A driver may drive and be permitted or required to drive a CMV for not more than 2 additional hours beyond the maximum time allowed. However, this does not currently extend the maximum “driving windows.”

Allows a driver to extend the maximum “driving window” by up to 2 hours during adverse driving conditions. This change applies both to drivers of property- carrying CMVs (14-hour “driving window”) and passenger-carrying CMVs (15-hour “driving window”).

Increases the use of the adverse driving condition provision.

Allows driving later in the workday, potentially shifting forward the hours driven and VMT travelled.

Allows drivers time to park and wait out the adverse driving condition or to drive slowly through it. This has the potential to decrease crash risk relative to current requirements, assuming drivers now drive through adverse driving conditions.

No increase in freight volume or aggregate VMT.

30-minute break

If more than 8 consecutive hours have passed since the last off-duty (or sleeper berth) period of at least half an hour, a driver must take an off-duty break of at least 30 minutes before driving.

Requires a 30-minute break only when a driver has driven for a period of 8 hours without at least a 30-minute interruption. If required, the break may be satisfied by any non-driving period of 30 minutes, i.e. on-duty, off-duty, or sleeper berth time.

Increases the on-duty/non-driving time by up-to 30 minutes, or allow drivers to reach their destination earlier.

No anticipated fatigue effect because drivers continue to be constrained by the 11-hour driving limit and would continue to receive on-duty/non-driving breaks from the driving task.

Minimal or no change to hours driven or VMT, as the current off- duty break only impacts these factors if the schedule required driving late within the 14-hour driving window.

Split-Sleeper Berth

A driver can use the sleeper berth to get the “equivalent of at least 10 consecutive hours off-duty.” To do this, the driver must spend at least 8 consecutive hours (but less than 10 consecutive hours) in the sleeper berth. This rest period does not count as part of the 14-hour limit. A second, separate rest period must be at least 2 (but less than 10) consecutive hours long. This period may be spent in the sleeper berth, off-duty, or sleeper berth and off-duty combined. It does count as part of the maximum 14-hour driving window.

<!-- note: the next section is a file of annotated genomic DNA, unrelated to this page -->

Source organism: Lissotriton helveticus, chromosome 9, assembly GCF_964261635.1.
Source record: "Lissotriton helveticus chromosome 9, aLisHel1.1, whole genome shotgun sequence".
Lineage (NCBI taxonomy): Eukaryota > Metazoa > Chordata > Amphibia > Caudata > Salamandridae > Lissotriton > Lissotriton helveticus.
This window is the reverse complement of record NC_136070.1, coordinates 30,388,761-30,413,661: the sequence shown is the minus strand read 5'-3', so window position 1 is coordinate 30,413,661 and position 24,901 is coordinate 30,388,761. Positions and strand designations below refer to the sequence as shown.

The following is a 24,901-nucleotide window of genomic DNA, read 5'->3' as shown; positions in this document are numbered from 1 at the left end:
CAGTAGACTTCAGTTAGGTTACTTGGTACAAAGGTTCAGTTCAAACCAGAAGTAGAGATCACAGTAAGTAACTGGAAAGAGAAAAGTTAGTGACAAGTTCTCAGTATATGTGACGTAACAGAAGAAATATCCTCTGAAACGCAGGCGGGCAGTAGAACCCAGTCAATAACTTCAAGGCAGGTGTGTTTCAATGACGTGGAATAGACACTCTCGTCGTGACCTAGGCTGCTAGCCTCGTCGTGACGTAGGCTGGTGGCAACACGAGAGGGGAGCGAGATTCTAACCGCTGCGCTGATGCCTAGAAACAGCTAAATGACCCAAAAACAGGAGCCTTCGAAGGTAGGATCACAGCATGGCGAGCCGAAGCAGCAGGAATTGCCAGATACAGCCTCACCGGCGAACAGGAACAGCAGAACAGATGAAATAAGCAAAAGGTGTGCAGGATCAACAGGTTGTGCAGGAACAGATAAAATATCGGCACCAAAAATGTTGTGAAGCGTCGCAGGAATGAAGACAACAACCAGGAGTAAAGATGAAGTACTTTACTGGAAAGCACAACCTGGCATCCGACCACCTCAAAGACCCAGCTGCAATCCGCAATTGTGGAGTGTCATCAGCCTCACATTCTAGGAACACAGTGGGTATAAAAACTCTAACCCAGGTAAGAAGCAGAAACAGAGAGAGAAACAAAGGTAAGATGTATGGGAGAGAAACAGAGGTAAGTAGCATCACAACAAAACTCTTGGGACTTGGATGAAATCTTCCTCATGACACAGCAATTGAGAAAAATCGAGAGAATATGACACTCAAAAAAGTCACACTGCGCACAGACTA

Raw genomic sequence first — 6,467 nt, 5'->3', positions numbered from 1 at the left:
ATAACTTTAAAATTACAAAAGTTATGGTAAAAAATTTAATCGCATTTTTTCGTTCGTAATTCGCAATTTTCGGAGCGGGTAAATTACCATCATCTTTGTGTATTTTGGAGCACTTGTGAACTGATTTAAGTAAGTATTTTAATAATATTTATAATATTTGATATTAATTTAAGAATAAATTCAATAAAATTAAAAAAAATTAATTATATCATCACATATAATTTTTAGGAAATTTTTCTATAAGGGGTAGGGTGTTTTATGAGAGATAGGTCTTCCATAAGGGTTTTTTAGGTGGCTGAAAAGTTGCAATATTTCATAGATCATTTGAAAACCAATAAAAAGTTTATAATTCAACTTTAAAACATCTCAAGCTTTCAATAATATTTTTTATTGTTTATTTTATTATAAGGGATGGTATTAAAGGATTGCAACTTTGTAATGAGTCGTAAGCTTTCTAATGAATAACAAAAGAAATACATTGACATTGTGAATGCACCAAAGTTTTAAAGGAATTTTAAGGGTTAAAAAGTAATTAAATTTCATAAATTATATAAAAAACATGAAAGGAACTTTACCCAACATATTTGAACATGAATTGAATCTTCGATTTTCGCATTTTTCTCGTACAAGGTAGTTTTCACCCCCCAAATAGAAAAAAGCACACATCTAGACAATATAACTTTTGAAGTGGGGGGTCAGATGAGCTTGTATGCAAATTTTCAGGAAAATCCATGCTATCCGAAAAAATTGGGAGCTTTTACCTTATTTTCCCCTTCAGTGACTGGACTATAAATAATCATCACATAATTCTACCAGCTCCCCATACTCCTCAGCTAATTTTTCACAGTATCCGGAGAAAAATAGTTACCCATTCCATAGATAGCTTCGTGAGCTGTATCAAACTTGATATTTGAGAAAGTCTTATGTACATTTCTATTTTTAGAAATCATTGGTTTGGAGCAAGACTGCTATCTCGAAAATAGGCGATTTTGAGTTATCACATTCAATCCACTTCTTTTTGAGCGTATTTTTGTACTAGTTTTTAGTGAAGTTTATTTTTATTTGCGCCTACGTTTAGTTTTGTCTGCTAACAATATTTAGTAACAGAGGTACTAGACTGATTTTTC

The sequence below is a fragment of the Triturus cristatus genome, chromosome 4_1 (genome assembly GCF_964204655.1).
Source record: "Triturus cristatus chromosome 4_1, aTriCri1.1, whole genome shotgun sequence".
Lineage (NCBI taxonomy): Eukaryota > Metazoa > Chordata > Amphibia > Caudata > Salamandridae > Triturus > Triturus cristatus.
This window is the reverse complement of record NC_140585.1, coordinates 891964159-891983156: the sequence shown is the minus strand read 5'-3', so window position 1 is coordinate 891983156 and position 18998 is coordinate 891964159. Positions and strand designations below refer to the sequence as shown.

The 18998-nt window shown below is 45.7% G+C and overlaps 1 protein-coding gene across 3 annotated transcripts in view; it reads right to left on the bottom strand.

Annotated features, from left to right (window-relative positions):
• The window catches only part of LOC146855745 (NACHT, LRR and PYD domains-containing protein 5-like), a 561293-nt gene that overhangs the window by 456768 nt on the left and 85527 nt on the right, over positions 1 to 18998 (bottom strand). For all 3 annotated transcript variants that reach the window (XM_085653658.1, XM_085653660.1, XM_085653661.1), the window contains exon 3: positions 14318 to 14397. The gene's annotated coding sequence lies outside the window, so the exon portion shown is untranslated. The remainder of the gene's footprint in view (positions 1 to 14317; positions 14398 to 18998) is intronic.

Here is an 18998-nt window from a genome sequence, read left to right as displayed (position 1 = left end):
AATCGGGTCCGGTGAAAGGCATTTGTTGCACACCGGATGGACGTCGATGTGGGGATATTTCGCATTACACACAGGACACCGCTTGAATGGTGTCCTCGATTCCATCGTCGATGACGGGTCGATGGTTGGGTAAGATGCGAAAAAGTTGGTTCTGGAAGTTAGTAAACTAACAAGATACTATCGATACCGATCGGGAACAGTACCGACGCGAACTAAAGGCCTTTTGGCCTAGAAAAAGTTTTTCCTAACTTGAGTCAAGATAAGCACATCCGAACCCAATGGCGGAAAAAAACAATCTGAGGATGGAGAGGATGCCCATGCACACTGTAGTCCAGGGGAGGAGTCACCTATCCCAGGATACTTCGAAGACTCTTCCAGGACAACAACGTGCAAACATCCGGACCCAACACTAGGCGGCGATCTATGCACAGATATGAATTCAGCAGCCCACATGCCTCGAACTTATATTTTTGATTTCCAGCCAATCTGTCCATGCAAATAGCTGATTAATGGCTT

Modifies the sleeper berth requirements to allow drivers to take their required 10 hours off-duty in two periods, provided one off-duty period (whether in or out of the sleeper berth) is at least 2 hours long and the other involves at least 7 consecutive hours spent in the sleeper berth. Neither period counts against the maximum 14-hour driving window.

Allow one hour to be shifted from the longer rest period to the shorter rest period.

Potentially increase the use of sleeper berths because drivers using a berth have additional hours to complete 11 hours of driving (by virtue of excluding the shorter rest period from the calculation of the 14-hour driving window).

No anticipated negative effect on fatigue because aggregate drive limits and off-duty time remains unchanged.

Hours driven or VMT may change for an individual driver on a given work shift (by increased use of the sleeper berth). Total hours driven or aggregate VMT would remain the same.